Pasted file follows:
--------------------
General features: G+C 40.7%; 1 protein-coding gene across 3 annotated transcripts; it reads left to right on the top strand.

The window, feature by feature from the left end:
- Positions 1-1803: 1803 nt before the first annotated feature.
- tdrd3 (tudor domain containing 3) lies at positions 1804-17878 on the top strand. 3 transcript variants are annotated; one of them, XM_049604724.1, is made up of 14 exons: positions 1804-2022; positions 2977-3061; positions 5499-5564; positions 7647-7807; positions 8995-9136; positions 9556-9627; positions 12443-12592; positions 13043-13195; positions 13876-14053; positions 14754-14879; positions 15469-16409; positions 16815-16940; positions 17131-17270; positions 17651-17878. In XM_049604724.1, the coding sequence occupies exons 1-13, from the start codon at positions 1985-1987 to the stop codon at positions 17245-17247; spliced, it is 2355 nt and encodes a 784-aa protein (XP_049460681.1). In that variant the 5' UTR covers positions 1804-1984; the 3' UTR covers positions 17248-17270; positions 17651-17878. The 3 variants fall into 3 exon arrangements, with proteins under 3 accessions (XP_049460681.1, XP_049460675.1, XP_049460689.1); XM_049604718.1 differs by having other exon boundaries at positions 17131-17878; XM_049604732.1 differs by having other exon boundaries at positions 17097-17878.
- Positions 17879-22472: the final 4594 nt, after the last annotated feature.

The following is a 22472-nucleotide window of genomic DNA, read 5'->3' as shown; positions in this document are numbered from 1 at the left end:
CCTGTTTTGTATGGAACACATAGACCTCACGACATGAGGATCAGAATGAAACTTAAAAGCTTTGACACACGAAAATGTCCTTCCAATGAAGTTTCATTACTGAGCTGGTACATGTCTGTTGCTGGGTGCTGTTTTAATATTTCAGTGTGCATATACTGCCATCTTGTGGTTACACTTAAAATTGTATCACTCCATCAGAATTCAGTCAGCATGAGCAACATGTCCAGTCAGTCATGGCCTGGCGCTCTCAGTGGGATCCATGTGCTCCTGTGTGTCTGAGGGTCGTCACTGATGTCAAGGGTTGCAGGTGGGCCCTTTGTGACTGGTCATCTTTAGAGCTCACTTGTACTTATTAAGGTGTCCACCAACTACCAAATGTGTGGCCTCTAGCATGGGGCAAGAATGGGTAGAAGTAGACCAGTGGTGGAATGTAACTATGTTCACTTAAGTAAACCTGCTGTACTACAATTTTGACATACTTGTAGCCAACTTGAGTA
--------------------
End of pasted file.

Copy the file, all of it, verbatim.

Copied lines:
General features: G+C 40.7%; 1 protein-coding gene across 3 annotated transcripts; it reads left to right on the top strand.

The window, feature by feature from the left end:
- Positions 1-1803: 1803 nt before the first annotated feature.
- tdrd3 (tudor domain containing 3) lies at positions 1804-17878 on the top strand. 3 transcript variants are annotated; one of them, XM_049604724.1, is made up of 14 exons: positions 1804-2022; positions 2977-3061; positions 5499-5564; positions 7647-7807; positions 8995-9136; positions 9556-9627; positions 12443-12592; positions 13043-13195; positions 13876-14053; positions 14754-14879; positions 15469-16409; positions 16815-16940; positions 17131-17270; positions 17651-17878. In XM_049604724.1, the coding sequence occupies exons 1-13, from the start codon at positions 1985-1987 to the stop codon at positions 17245-17247; spliced, it is 2355 nt and encodes a 784-aa protein (XP_049460681.1). In that variant the 5' UTR covers positions 1804-1984; the 3' UTR covers positions 17248-17270; positions 17651-17878. The 3 variants fall into 3 exon arrangements, with proteins under 3 accessions (XP_049460681.1, XP_049460675.1, XP_049460689.1); XM_049604718.1 differs by having other exon boundaries at positions 17131-17878; XM_049604732.1 differs by having other exon boundaries at positions 17097-17878.
- Positions 17879-22472: the final 4594 nt, after the last annotated feature.

The following is a 22472-nucleotide window of genomic DNA, read 5'->3' as shown; positions in this document are numbered from 1 at the left end:
CCTGTTTTGTATGGAACACATAGACCTCACGACATGAGGATCAGAATGAAACTTAAAAGCTTTGACACACGAAAATGTCCTTCCAATGAAGTTTCATTACTGAGCTGGTACATGTCTGTTGCTGGGTGCTGTTTTAATATTTCAGTGTGCATATACTGCCATCTTGTGGTTACACTTAAAATTGTATCACTCCATCAGAATTCAGTCAGCATGAGCAACATGTCCAGTCAGTCATGGCCTGGCGCTCTCAGTGGGATCCATGTGCTCCTGTGTGTCTGAGGGTCGTCACTGATGTCAAGGGTTGCAGGTGGGCCCTTTGTGACTGGTCATCTTTAGAGCTCACTTGTACTTATTAAGGTGTCCACCAACTACCAAATGTGTGGCCTCTAGCATGGGGCAAGAATGGGTAGAAGTAGACCAGTGGTGGAATGTAACTATGTTCACTTAAGTAAACCTGCTGTACTACAATTTTGACATACTTGTAGCCAACTTGAGTA